Rabbi Philip D. Field, 61, will be retiring after 17 years at the helm of Barrack, formerly Akiba Hebrew Academy. He and his wife will be moving to Israel, where their four children reside.
Brown, 60, currently serves as dean of the William Davidson Graduate School of Jewish Education and director of the Melton Research Center for Jewish Education at the Jewish Theological Seminary in New York, where he has worked since 1996. He also has been the first dean of distance learning (technically, where most work is done online) at JTS, where he is also an assistant professor of Jewish education, and specializes in curriculum development and instruction. Brown will leave JTS as of June 2008.
"The school needs an experienced, seasoned head," Brown said when asked about his appointment. Though many people at age 60 begin looking toward retirement, Brown said that "age is just a number," adding that he is "healthy and young at heart."
He added that he was honored by the offer to "help the school move forward."
He will assume his new duties in July 2008.
Brown is no stranger to day-school education in the region.
From 1980 to 1996, he served as headmaster of the Solomon Schechter Day School of Greater Philadelphia, now the Raymond and Ruth Perelman Jewish Day School. Prior to that, he was the educational director at Congregation Adath Jeshurun in Elkins Park from 1975 to 1980.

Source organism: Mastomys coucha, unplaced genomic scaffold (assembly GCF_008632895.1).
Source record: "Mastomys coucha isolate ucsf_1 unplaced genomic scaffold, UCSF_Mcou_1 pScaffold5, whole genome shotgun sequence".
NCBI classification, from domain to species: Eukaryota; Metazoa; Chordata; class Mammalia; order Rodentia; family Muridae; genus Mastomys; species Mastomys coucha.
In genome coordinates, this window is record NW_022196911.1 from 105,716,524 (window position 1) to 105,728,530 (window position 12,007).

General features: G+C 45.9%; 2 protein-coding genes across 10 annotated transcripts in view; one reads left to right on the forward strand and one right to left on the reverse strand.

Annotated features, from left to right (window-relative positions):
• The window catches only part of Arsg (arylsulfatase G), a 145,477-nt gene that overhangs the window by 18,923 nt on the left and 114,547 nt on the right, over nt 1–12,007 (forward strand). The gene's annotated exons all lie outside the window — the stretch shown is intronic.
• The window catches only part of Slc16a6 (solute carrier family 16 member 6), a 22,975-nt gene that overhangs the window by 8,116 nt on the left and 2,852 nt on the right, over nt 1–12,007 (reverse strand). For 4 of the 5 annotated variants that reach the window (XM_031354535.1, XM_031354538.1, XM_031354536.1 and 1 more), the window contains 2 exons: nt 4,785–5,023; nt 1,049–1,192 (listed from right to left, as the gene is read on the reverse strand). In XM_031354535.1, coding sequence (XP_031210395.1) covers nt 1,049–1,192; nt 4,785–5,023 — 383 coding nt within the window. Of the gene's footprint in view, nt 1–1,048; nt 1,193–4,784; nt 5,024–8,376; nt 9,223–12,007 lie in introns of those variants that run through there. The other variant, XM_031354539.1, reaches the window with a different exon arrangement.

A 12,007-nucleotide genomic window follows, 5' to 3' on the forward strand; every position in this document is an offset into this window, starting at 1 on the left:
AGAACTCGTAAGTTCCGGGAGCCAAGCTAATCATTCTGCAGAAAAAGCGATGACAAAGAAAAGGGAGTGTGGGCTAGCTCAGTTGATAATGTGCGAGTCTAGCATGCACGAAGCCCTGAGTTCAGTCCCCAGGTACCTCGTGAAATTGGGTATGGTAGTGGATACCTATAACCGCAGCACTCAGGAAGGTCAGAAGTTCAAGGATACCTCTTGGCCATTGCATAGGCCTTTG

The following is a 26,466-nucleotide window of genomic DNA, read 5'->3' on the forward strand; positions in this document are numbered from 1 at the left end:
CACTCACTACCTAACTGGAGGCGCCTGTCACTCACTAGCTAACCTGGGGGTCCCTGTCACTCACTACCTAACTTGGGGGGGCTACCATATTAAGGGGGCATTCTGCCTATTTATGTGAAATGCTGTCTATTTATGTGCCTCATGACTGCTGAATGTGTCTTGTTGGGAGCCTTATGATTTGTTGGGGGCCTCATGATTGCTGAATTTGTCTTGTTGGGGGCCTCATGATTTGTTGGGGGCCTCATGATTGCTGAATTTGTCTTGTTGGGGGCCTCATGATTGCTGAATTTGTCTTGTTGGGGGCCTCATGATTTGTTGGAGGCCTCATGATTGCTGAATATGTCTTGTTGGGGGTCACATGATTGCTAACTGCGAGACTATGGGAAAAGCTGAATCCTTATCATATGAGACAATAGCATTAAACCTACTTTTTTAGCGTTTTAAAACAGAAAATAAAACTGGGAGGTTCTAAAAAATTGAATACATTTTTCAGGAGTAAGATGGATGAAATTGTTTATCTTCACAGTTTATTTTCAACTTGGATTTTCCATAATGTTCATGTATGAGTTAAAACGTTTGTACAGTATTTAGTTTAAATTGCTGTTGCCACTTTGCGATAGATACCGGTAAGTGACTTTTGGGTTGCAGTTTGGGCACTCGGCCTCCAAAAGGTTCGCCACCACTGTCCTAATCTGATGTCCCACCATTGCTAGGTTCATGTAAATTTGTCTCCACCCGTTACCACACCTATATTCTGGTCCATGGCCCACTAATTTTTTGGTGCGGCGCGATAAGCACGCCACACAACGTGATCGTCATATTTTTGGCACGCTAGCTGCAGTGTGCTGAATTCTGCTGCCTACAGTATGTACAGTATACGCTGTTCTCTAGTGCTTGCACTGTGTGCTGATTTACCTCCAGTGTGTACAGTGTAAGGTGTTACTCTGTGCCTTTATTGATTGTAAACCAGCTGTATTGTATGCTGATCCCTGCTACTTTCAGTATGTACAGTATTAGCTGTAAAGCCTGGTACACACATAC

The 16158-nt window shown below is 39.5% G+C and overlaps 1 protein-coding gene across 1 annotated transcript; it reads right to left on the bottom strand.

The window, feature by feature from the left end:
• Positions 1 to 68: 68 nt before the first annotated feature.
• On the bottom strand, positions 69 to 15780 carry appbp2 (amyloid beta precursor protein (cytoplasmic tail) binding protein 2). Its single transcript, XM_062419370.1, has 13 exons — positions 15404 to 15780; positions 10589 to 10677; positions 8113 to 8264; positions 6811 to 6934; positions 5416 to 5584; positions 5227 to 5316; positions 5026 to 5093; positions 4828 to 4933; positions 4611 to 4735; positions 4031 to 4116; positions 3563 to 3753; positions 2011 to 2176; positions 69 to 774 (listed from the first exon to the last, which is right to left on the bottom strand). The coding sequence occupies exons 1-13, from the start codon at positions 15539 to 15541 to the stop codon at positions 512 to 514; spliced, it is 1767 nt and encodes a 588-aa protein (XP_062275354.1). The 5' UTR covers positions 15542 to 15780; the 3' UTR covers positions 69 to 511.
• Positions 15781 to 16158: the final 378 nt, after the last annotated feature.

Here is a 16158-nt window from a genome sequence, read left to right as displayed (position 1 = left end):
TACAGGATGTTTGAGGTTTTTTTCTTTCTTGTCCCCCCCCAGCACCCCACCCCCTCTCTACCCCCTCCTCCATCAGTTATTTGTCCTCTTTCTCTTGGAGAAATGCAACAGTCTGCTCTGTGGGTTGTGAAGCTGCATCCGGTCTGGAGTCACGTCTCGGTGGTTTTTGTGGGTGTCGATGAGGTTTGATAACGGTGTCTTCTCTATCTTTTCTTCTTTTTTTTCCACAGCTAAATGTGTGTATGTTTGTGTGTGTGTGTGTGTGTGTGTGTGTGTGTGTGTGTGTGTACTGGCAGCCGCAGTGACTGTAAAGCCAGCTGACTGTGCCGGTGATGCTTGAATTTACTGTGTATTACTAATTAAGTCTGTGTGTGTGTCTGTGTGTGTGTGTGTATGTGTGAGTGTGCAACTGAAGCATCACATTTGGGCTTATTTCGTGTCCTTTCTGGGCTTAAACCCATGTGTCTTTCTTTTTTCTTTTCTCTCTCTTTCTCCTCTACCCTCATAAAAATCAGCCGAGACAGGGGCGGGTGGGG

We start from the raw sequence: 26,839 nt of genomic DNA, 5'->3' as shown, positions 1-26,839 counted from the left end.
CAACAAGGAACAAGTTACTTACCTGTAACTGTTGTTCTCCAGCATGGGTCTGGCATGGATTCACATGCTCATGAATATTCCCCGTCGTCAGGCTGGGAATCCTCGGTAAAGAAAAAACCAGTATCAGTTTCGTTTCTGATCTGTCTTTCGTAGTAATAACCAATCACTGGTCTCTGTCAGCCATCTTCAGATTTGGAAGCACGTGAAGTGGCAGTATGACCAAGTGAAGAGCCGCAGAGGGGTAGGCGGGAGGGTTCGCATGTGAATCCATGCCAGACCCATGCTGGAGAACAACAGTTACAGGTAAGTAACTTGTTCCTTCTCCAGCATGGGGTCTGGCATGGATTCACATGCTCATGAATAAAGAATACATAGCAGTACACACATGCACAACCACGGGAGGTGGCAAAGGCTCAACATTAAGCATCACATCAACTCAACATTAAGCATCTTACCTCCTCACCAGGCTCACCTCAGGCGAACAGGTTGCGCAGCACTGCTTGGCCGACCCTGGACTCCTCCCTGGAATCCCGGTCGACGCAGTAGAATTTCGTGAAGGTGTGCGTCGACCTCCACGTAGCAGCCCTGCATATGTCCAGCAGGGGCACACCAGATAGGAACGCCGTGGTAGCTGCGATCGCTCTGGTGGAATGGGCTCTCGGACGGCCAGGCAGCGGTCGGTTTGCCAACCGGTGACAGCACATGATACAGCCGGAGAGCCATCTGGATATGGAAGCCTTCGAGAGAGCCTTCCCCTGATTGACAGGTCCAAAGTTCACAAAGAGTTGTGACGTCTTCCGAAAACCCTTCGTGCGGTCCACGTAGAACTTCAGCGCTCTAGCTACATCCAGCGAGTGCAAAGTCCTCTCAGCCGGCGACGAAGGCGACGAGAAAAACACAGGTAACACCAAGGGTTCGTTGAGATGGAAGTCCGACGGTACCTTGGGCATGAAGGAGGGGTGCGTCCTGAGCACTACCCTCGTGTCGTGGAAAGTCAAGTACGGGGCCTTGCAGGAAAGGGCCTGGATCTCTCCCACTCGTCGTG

He and his wife, Michele (a longtime teacher at Perelman), live in Melrose Park and belong to Beth Sholom Congregation. Their children, Dory and Aliza, both graduated from Akiba.
In addition, Brown, who has a doctorate in education from Columbia University's Teachers College, earned rabbinic ordination from the Reconstructionist Rabbinical College in 1996.
His appointment comes during a time of great change for the newly named secondary school. For one, Brown will oversee its relocation from Merion Station to its new site in Bryn Mawr.
The Jewish Federation of Greater Philadelphia announced in July that it had purchased the 35-acre site of the former American College in Bryn Mawr to house Barrack come the 2008-09 academic year. The school will occupy the former Gregg Conference Center on the campus.
Brown, who has commuted to New York while at JTS, will begin to spend his Fridays locally on what he calls a "listening tour." He plans to meet with students, teachers, board members, parents and alumni over the next several months to discuss school-related issues.
Plans for Expansion
Brown has many thoughts about how to shape the future of the institution. First, he would like to increase the selection of foreign-language courses to include Chinese, Russian and Arabic. He also seeks additional science, technology and research projects; an expanded music and arts program; and Jewish text learning that includes more in-depth Talmud study and midrash. He'd also like to build athletic fields on the new campus.
He also would like to turn the hotel located on the campus into a Jewish retreat center to host Shabbatons for the community, as well as an evening program of "serious Torah study" for students.
"He is the best person we could have hoped to get for the position," declared attorney Jay A. Dorsch, president of Barrack's board of directors, noting that Brown is intellectually sharp; has enthusiasm, energy and interest in the position; and has experience in the educational field "that is second to none" — not to mention his love of Jewish education.
Said Dorsch: The man "is very much a mensch."